very close to thinking the United States shouldn’t be in Basel any
more. I would not have agreed to rules that are blatantly anti-American. Our
regulators should go there and say: ‘If it’s not in the interests
of the United States, we’re not doing it'...
I think any American president, secretary of
Treasury, regulator or other leader would want strong, healthy global
financial firms and not think that somehow we should give up that position in
the world and that would be good for your country. If they think that’s
good for the country then we have a different view on how the economy
operates, how the world operates.”
Jamie Dimon, in an interview with Financial
Europe may consider taking Mr. Dimon up on his
offer, and ban the participation of the unreformed banks and their associates
from all activity in European markets until they reform themselves, and park
their arrogance at the border.
But I believe that the Iceland and Sweden models are the appropriate response
for dealing with reckless banking losses, that is, nationalize the bank and
force the principals to eat the losses, so this might be skewing my opinion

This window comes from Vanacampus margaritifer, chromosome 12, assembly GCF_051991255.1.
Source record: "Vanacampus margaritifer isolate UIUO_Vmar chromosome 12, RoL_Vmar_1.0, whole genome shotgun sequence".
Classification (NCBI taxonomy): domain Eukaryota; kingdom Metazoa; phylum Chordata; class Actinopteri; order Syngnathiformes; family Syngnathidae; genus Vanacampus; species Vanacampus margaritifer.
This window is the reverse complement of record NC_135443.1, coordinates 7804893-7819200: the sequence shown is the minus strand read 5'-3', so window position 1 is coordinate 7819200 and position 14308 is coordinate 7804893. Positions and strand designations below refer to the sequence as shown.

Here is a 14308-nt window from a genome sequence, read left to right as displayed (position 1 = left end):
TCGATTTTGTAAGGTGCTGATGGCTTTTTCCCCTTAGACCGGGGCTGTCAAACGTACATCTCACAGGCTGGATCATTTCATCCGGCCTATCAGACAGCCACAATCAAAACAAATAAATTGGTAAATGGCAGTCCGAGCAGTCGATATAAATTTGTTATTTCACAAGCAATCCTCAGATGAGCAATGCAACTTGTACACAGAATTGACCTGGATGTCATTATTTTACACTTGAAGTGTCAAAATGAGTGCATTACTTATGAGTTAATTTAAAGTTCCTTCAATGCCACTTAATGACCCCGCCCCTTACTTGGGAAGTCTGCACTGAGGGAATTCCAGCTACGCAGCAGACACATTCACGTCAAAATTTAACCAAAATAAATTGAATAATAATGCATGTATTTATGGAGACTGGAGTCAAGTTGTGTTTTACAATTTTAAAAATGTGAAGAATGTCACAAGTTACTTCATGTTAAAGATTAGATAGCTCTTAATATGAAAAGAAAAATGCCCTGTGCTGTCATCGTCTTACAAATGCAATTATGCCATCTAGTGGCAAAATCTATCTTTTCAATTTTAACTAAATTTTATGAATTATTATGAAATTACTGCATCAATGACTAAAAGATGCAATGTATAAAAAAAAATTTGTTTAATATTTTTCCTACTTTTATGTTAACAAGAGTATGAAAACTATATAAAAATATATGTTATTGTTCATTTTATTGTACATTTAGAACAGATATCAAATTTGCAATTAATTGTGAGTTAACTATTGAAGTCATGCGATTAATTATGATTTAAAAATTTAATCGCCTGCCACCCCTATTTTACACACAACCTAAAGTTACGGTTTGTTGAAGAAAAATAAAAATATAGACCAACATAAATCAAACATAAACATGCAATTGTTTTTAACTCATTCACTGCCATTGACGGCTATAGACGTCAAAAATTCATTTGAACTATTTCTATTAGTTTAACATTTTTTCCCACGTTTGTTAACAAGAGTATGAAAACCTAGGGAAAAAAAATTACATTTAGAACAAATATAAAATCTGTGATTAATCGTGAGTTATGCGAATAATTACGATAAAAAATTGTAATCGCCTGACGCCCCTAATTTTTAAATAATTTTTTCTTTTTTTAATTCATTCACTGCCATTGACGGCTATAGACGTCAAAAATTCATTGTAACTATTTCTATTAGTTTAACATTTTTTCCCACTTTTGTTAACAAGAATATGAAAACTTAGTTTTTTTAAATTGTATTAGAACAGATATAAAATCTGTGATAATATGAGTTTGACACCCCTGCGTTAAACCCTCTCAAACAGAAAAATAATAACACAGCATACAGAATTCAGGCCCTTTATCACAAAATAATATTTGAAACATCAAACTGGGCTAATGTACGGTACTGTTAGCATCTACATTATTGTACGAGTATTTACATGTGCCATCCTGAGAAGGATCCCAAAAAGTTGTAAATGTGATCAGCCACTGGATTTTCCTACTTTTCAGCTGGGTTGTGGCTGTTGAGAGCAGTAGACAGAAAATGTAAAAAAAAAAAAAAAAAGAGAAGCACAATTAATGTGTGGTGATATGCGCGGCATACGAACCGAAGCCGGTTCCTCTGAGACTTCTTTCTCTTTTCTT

I think the failure to reform the banking sector when he had the best
opportunity will be viewed as Obama's fundamental policy error from which all
his other errors flowed. What else can one expect with advisors like Summers
I am rereading Berlin Diary
1934-1941 by William Shirer, and this also is probably prompting
me to view some of the developments of the last three years in a slightly
different historical perspective. How else can one interpret the incessant
demands, the threats, the overturning of the rule of law, the endless
appeasement in order to maintain order, the corruption of public officials,
and the bully boy attitude of those most recently caught in frauds and
massive encroachments on the public sector?
I don't think it is possible to view the US market action too cynically or
skeptically today, if not in general.
The chip stocks led the way higher, with a faux fear masking the real